Continuing with that idea of starting write, are you currently laying down the steps of any new writing projects?           

I’m currently thinking about writing a sales process book as a parable or business fable, kind of in the style of the fabulous Patrick Lencioni. That is something else I never tried, but I always enjoyed Lencioni’s work and some other business parables, and I’d like to take a stab at mapping out the proven sales methodology I’ve developed in a few decades of practice in formats that are accessible and maybe even enjoyable, if I can do my part well enough that is.



Now that sounds like a writing project that is fun of full and characters! When you think of setting out on a new project, like a business fable, do you find yourself energized or exhausted?

Writing absolutely energizes me. When I hear people say they can’t think of what to write or that they struggle to get 5,000 words out, it just makes no sense to me. Maybe readers will think that what I write is good, maybe not – but I absolutely enjoy the process.



Do you personally feel that what you write is good, and has improved as you’ve continued to reach and surpass those 5,000-word targets?

I would like to think that I’ve relaxed a bit. I wrote my first book and blogs in 2009 and when I look back and read them now it just feels so much more uptight and so much less conversational than my current writing. I’m probably too hard on myself, readers have always told me that I have a very conversational style, but I’d like to think I’m getting better and better at that. It’s certainly a goal – along with clarity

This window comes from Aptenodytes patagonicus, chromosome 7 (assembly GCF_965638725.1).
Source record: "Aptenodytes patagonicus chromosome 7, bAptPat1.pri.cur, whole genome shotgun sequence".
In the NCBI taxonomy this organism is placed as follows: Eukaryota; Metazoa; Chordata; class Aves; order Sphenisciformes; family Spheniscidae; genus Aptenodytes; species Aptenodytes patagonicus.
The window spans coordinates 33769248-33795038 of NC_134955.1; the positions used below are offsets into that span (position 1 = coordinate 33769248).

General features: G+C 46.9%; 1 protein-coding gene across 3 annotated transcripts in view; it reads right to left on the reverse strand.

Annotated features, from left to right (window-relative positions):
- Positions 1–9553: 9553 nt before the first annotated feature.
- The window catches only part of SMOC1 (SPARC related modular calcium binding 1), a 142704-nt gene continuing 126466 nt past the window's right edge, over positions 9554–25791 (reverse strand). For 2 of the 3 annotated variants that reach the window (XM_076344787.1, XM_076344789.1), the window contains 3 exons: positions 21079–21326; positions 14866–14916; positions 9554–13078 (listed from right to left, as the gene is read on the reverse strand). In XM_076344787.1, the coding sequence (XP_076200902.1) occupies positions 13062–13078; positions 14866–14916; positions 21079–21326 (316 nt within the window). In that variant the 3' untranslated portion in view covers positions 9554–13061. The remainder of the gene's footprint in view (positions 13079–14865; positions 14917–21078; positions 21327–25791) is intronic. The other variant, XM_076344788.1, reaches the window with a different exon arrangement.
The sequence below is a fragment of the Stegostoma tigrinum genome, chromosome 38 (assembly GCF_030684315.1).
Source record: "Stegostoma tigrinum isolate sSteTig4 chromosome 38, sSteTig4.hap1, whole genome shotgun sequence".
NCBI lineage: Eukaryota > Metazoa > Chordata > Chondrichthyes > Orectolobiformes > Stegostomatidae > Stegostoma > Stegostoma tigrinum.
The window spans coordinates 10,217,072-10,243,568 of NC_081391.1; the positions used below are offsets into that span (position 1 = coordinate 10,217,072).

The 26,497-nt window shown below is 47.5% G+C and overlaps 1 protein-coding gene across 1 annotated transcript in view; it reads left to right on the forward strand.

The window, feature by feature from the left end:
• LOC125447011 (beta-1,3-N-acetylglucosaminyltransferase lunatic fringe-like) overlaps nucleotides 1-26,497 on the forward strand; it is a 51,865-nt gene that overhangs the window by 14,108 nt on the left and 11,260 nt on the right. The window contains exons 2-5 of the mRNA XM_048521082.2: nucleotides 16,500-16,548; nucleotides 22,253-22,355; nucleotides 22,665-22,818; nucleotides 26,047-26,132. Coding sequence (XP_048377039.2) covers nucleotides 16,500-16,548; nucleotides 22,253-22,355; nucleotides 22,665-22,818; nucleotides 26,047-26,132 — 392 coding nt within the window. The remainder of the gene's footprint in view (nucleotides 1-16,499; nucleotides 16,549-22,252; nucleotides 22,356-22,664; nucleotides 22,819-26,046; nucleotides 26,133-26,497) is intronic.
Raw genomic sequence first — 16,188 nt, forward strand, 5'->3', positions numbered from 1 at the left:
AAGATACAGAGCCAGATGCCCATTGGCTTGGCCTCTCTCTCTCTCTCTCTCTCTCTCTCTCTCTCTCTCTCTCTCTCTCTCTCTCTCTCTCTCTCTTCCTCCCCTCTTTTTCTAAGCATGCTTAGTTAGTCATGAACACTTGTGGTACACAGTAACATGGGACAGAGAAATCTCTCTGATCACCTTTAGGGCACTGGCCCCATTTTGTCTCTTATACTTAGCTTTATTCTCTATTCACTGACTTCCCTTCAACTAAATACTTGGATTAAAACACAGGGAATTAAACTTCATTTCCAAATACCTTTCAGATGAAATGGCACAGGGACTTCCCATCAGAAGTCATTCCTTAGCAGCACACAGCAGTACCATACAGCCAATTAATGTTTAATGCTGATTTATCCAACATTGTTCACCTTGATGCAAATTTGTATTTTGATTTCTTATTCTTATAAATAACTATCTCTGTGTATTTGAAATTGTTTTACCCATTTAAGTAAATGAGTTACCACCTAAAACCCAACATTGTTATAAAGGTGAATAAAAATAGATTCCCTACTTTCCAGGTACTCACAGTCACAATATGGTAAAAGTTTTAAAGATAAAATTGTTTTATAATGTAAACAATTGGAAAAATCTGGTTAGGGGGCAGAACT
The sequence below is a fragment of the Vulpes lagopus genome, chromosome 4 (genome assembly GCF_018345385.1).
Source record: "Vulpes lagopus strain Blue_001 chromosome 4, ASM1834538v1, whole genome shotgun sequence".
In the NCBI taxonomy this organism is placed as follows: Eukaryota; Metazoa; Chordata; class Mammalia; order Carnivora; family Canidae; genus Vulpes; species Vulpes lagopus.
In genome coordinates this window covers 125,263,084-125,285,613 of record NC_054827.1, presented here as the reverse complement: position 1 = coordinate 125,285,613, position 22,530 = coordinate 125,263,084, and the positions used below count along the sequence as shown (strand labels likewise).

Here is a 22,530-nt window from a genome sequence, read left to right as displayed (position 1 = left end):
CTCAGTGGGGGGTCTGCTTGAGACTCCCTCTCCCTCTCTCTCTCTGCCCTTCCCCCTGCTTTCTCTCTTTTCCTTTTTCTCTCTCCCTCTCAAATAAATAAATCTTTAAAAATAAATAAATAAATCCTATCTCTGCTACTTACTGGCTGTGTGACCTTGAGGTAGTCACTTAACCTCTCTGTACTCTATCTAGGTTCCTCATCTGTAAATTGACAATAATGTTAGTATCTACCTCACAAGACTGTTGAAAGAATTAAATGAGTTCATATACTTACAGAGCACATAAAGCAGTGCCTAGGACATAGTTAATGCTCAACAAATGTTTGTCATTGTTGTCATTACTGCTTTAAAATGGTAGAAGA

Personally, I would have to say clarity is an important one to master because no-one wants to read something that doesn’t make sense, but I also love a casual and conversational style of writing too. From our chat today I would certainly say that you’re well on the way to mastering both! And since you’re a skilled conversationalist, let’s see if I can throw you off with a few of my sillier questions, starting with one of my favourites, if money doesn’t grow on trees then why do banks have branches?

No-one ever promised that life had to make sense, right?



*Laughs* No, they didn’t but it would make things easier! But it would probably be less fun too, and we need all the fun we can get. On the topic of fun, have you ever been on a literary pilgrimage?           

For my first book, I went on a long weekend to a hotel in the woods near my home. I wrote for 90-minutes straight three times a day for three days and when I was done the first draft was complete. Then the work started!



Impressive pace. With a pace like that you surely have time to ponder a question like, can you cry underwater?

Sure – very discreet too.



All that water helps. What is your favourite word?

“korso” – it means pint (of beer) in Hungarain, my adopted home



What happens if Batman gets bitten by a vampire?           

Can I say “it would suck”



*Laughs* Yes, you can! Poor Batman, not a situation I think that he’d want to be in. Circling around now from Batman our book of the day ‘The Salesman’s Guide to Dating’ with the final question of the day, what do you feel is the best quote to entice readers into the journey?

“Let’s do it” – it can apply in so many situations, and always keep things moving, one way or the other.



Short, snappy and versatile. I love it. David, thanks so much for sharing a little taste of the dating and sales worlds, while the readers and I use your top phrase ‘Let’s do it now’, and pick up a copy of The Salesman’s Guide to Dating today!



Excited to read the book we discussed today? Find it here on Amazon: ‘The Salesman’s Guide to Dating: A Sales Book About Making Connections… With an Unexpected Twist! ( ASIN: B079QTX38D )‘.

Want to find out more about David Masover? Connect here!